I’m stuck at home with a nasty cold today and was not planning to get a post up today, but I came across the article Millennial Moms Focused on ‘Me’ Time, Study Says and decided to put a few of my thoughts down about it, while they are still on my mind.
I’ve been focusing on the millennial generational trait of practicality, and it turns out that millennial moms are no exception to this trend. The article says that millennial moms “think their digital savvy will be a tool to gain financial success” and “BabyCenter found that compared with Gen X moms, Millennial Moms are 17 percent more likely to freelance.”
The study by BabyCenter describes the millennial mom as “fearless, creative, and ambitious with radically different career expectations.” It also says that according to Entrepreneur.com that 50% plan to start their own business someday– which is a mindset similar to the millennial generation as a whole. A study by oDesk found that 71% of millennial workers want to work independently someday, and 58% classify themselves as entrepreneurs.
Doing the Math
Millennial moms are no different than the rest of the millennial generation: They have high student debt. Their career opportunities are rather limited, with a low employment rate and a depressing underemployment rate. On Wednesday I streamed-in to watch the launch of Bentley University‘s PreparedU Project which was a panel discussion called “Preparing Millennials for Success: What’s at Stake and What Will It Take?” During the dialogue, President Gloria Larson said that half of college grads are working at jobs that do not require a college degree. “That’s scary,” she said– and I agree.
When women my age are deciding to have their first child, a lot of the decision to stay at home, full-time job, or something in-between is a matter of crunching the numbers. They ask “will my job cover childcare and my student loans?” and often the answer is no. Or they look at the opportunity to stay home for a few years versus working at a job that isn’t necessarily on a career track and think “why sacrifice these years for a dead-end job?”
This was my story at least, but I suspect the same for many other millennial moms. Taking into account the lack of financial gain and lack long-term career advancement, freelance work and part-time work proved to be the best option for me. I suspect it’s a similar story for full-time working women who are moms, and start freelance side gigs to make up the difference for childcare or paying off debt. The economy & job market + student debt + baby = the decision to do side work and part-time work was decided for me.
The Way Things Were for Moms of Yester-Year
Like many millennial women, I’m a late-bloomer in developing my views on feminist ideas. One of the catalysts for stirring up my thoughts was when I read the book Boom! Voices of the Sixties Personal Reflections on the ’60s and Today by Tom Brokaw a few years ago. When I read the book, about the tumultuous cultural transition of the 1960s, it occurred to me for the first time that the GI Generation of women had been the most educated generation of women in history. They were the proud granddaughters of the first wave of feminism, and women’s suffragists. Still, the result was a generation of women who were college educated, intelligent, but pressured to stay at home and fulfill the role of wife and mom. They weren’t given any options. It made me appreciate that they decided to push for more options for their daughters.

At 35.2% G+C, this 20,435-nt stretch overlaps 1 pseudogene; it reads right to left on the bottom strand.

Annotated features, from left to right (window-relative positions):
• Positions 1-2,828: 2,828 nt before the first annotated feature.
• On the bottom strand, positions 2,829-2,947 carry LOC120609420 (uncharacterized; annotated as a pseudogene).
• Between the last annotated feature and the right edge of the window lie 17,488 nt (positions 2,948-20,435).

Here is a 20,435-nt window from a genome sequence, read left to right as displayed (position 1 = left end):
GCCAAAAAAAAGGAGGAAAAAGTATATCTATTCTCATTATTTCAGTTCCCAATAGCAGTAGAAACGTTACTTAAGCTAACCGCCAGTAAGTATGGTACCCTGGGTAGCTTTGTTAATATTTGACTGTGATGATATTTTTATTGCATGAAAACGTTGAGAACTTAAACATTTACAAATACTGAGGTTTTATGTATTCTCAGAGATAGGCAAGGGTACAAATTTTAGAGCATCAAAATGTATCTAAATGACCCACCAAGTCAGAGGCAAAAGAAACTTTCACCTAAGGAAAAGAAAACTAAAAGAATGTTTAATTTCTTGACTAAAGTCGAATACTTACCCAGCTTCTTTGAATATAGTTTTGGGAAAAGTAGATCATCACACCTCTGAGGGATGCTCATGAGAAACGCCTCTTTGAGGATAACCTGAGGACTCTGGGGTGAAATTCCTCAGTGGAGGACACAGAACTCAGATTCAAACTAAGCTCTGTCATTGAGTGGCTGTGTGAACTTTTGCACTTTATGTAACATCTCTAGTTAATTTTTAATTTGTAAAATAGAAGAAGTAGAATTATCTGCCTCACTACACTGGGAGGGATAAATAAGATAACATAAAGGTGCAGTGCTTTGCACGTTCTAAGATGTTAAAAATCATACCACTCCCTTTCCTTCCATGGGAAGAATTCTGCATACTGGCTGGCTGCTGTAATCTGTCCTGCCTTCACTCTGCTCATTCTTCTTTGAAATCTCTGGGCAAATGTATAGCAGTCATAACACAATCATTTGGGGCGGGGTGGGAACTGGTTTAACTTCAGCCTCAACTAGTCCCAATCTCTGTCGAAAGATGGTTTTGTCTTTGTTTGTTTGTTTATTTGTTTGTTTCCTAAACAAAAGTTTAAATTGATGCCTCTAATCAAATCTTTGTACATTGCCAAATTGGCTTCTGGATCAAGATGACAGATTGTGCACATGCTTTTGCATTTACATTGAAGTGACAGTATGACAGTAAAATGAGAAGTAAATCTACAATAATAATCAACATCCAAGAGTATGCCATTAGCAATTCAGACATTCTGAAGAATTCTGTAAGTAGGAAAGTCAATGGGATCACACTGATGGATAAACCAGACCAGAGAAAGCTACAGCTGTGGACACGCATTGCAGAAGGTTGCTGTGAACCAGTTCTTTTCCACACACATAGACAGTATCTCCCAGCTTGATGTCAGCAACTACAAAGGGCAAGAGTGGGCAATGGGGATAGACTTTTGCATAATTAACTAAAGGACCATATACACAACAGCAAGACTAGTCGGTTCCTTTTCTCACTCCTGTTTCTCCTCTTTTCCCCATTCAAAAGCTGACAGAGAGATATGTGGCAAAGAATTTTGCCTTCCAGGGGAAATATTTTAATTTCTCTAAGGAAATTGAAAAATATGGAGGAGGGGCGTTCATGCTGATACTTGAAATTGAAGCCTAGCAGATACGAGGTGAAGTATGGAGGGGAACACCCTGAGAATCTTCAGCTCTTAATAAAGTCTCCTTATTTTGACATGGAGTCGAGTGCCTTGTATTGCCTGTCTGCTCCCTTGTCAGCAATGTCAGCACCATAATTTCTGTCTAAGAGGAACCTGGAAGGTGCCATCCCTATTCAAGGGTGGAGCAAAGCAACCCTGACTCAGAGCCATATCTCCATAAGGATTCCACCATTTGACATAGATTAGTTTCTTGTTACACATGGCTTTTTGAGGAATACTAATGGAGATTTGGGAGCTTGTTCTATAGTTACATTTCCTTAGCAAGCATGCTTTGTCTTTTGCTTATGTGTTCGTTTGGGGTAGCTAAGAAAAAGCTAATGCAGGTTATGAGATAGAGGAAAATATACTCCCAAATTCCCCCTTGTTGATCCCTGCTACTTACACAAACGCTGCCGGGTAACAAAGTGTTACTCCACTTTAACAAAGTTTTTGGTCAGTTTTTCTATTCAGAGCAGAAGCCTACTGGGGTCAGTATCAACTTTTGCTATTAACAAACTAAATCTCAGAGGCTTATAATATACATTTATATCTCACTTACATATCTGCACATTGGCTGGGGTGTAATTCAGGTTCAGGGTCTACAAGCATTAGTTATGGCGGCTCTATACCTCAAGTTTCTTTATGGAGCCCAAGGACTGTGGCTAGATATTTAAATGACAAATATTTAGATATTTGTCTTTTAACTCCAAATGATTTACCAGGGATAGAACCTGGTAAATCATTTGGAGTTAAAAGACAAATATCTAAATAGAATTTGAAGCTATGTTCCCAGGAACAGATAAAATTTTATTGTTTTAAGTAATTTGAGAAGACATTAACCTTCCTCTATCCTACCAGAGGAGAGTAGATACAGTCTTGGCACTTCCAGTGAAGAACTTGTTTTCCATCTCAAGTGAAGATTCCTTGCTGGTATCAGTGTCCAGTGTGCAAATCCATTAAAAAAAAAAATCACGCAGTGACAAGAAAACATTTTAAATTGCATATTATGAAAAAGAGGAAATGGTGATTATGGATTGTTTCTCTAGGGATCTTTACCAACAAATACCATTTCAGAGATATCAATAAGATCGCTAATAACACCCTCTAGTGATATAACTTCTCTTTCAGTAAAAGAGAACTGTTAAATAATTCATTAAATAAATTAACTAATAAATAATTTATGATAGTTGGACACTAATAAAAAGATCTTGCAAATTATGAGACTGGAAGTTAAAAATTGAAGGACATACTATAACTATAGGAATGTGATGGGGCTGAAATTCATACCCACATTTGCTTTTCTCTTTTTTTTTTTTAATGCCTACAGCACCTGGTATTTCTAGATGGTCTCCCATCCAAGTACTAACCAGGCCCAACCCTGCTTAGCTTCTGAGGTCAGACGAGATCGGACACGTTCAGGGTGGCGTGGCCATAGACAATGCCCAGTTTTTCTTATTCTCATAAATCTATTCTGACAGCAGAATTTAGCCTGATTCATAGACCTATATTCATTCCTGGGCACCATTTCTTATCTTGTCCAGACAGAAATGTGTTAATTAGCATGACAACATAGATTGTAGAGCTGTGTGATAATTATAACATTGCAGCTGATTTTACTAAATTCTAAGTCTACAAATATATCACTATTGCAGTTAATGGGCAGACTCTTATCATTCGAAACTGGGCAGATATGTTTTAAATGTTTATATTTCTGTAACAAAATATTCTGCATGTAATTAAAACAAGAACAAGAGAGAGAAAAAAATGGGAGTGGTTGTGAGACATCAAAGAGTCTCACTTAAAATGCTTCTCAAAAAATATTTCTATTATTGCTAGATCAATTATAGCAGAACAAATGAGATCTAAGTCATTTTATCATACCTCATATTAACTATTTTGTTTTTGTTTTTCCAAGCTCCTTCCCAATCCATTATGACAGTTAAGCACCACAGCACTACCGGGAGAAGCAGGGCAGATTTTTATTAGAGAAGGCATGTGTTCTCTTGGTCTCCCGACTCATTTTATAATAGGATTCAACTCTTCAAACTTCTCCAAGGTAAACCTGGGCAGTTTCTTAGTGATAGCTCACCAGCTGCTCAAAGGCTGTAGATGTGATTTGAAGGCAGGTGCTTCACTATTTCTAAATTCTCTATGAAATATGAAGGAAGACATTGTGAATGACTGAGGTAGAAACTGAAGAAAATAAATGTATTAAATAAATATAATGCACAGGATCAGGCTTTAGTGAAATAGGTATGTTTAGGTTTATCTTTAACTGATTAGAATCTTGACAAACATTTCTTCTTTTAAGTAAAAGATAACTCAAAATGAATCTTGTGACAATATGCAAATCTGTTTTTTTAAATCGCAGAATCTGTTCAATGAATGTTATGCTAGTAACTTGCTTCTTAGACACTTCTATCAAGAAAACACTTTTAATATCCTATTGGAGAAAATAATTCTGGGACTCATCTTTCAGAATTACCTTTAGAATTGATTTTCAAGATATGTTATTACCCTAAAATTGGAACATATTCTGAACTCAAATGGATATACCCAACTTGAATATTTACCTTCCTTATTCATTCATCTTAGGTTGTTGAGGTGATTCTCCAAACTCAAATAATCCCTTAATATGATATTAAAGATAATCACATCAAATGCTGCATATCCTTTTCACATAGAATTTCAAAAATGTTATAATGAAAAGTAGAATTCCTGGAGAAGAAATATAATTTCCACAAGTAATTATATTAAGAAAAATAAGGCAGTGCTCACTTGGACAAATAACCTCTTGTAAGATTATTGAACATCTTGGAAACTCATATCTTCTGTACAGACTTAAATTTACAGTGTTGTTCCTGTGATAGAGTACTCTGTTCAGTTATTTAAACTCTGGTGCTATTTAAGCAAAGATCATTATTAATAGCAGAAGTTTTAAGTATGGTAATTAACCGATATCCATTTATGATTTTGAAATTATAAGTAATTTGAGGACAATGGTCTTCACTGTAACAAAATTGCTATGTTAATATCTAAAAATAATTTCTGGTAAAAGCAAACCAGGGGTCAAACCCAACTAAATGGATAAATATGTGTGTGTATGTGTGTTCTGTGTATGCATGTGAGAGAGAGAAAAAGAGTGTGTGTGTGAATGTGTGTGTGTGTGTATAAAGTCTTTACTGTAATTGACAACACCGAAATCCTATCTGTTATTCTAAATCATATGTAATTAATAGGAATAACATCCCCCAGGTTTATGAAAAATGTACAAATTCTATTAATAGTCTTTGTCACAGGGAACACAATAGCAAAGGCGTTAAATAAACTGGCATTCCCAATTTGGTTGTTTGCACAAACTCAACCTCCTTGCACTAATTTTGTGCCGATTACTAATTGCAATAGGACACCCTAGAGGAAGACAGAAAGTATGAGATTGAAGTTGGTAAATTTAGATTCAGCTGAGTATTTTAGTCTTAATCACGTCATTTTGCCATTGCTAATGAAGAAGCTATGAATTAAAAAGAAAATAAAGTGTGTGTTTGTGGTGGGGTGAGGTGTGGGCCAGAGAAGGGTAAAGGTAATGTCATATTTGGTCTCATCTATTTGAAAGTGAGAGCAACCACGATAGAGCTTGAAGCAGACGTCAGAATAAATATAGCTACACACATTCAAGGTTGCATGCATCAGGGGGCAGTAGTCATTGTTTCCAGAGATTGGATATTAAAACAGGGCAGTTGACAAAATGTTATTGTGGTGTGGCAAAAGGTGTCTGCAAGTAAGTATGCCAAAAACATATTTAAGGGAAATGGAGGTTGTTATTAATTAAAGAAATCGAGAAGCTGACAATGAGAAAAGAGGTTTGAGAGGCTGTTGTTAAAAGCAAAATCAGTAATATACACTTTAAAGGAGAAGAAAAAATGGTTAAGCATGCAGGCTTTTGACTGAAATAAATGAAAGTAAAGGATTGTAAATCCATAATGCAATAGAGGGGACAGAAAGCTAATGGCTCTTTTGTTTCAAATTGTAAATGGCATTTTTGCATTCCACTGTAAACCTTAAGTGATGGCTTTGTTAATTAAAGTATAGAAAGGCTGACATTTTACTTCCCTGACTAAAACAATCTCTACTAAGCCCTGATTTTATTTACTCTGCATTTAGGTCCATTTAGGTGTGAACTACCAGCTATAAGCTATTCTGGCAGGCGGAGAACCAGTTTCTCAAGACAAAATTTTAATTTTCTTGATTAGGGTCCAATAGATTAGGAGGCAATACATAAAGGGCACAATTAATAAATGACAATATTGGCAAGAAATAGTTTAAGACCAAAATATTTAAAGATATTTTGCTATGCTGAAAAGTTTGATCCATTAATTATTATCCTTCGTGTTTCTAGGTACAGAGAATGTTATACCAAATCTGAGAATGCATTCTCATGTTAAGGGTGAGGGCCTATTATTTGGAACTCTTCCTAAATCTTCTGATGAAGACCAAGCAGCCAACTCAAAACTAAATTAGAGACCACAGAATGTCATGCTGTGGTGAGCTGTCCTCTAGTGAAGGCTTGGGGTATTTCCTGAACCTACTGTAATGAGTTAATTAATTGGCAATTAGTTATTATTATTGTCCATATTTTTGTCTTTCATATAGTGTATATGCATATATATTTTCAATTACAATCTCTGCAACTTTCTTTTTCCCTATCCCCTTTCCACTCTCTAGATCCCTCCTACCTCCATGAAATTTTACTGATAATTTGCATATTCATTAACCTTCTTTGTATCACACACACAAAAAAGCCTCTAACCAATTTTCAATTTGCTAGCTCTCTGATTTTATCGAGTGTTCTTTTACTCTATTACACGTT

But when those options became available during the 1970s and 80s– pressure started to build that women had to have it all. I’m in the middle of reading the book Wonder Woman: Sex, Power, and the Quest for Perfection by author Debora L. Spar. She talks about how her generation introduced a different form of feminism– what Spar calls “a greedy” and I’ll add exhausting, form of feminism that pressured women to “have it all” while showing that “it all” was supposed to be or how to get it. She uses examples like the commercial Enjoli perfume that was “for the 24-hour woman” who basically was wonder woman. She was perfectly everything to everybody. A new feminine ideal. If you’re a millennial you may not be familiar with this commercial from 1980, so take a look!:
Spar acknowledges that previous generations (including hers) haven’t done a good job at passing on the triumphs of feminism to millennials. She focuses on how we can pick up the effort now, and start a conversation with millennial women.
Anyway, when reading the studies about the “millennial mom” today I couldn’t help but feel that some of the best hopes and dreams of our mothers, grandmothers, and dare I even say great-grandmothers are starting to come to fruition. I believe millennial moms (and millennial women in general) to be primed to be a very empowered generation. We are deciding what all means for us and are finding ways to achieve that.
While this dialogue is just beginning for millennial women here’s my hope: to stop telling women that in order to “have it all” you have to be it all. For the first time in history, women actually may be able to achieve what they want in their lives. With a little bit of luck, optimism and Wi-Fi I think it’s an ideal we have the practical means to try and live up to. What do you think?
About Debora Spar
Debora Spar is president of Barnard College and mother to millennial children. She is starting a dialogue with millennials about feminism in the form of a podcast called “Dare to Use the F-Word”. Also check out the book Wonder Woman: Sex, Power, and the Quest for Perfection as well.